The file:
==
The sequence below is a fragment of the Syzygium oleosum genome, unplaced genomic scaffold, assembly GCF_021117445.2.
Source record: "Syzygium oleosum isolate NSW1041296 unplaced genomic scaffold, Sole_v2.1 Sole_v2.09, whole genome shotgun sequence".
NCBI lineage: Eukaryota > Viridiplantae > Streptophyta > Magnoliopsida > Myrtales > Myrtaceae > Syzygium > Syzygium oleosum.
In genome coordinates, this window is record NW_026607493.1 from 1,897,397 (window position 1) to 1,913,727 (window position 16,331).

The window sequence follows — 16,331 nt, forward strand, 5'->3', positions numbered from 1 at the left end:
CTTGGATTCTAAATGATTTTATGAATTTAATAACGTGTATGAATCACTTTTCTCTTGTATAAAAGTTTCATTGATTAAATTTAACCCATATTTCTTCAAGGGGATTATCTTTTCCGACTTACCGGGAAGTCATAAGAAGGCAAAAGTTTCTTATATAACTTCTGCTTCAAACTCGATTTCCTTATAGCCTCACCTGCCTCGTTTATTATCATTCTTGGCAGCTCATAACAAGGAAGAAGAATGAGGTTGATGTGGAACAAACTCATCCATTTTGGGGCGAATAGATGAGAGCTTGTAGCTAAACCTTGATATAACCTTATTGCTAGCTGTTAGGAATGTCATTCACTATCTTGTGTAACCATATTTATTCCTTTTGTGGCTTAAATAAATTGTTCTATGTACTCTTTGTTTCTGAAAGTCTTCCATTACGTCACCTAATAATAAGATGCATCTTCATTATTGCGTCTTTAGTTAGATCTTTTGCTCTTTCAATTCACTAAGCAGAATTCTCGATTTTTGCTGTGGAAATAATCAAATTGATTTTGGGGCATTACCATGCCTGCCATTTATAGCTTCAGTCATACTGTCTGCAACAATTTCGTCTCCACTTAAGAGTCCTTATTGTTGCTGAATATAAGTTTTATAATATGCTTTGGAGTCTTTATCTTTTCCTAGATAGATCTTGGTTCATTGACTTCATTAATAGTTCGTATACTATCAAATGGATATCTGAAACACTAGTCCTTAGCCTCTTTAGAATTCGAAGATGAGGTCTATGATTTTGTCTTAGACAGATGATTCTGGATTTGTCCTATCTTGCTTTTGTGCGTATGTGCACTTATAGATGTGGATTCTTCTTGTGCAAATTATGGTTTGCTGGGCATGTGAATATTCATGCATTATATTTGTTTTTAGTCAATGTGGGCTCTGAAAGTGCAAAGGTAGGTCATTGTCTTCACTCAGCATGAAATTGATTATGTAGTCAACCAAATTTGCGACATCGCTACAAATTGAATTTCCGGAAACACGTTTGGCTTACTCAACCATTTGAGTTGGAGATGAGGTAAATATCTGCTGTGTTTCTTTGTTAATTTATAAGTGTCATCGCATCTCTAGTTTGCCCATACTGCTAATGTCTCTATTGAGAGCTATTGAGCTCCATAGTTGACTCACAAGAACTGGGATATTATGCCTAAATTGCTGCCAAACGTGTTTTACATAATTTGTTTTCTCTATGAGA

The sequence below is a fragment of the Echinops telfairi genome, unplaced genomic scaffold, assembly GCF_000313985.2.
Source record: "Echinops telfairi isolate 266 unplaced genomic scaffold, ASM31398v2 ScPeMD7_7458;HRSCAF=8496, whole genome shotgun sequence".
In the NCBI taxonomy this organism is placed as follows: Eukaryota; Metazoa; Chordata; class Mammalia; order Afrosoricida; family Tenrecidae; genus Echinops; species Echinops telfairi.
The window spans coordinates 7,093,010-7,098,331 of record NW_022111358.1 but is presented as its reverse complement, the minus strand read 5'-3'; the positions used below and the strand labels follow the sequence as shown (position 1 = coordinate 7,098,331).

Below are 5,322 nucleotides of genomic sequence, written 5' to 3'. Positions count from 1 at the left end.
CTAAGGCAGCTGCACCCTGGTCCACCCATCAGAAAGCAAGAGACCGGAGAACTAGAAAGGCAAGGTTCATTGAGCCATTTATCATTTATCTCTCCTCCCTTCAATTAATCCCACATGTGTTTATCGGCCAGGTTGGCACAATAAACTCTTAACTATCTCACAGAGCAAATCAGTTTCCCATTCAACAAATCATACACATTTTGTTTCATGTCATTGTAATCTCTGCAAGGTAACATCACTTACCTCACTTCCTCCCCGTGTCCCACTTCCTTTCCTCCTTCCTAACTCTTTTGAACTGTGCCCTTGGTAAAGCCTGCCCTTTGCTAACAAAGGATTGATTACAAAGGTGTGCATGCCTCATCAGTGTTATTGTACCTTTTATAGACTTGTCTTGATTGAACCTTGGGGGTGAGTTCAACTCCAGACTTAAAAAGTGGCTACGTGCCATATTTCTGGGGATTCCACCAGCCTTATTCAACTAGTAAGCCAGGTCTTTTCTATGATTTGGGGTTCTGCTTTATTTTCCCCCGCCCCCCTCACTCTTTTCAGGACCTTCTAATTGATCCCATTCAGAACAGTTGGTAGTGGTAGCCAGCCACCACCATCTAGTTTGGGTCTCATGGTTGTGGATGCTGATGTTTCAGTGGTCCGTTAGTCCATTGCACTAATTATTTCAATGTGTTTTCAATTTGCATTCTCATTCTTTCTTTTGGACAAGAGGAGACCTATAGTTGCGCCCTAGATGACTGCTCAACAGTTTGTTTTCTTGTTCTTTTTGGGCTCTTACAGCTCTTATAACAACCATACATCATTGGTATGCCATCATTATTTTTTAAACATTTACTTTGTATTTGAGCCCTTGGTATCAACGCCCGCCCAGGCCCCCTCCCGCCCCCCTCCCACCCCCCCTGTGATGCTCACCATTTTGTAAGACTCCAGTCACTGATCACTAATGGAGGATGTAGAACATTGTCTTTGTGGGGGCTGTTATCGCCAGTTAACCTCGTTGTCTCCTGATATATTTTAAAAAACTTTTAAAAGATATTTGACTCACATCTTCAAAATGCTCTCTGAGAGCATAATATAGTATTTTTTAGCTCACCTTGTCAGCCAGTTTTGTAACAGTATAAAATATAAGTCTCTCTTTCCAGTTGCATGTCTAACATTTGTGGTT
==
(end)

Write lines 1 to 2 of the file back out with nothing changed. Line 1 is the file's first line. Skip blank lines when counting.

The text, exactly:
The sequence below is a fragment of the Syzygium oleosum genome, unplaced genomic scaffold, assembly GCF_021117445.2.
Source record: "Syzygium oleosum isolate NSW1041296 unplaced genomic scaffold, Sole_v2.1 Sole_v2.09, whole genome shotgun sequence".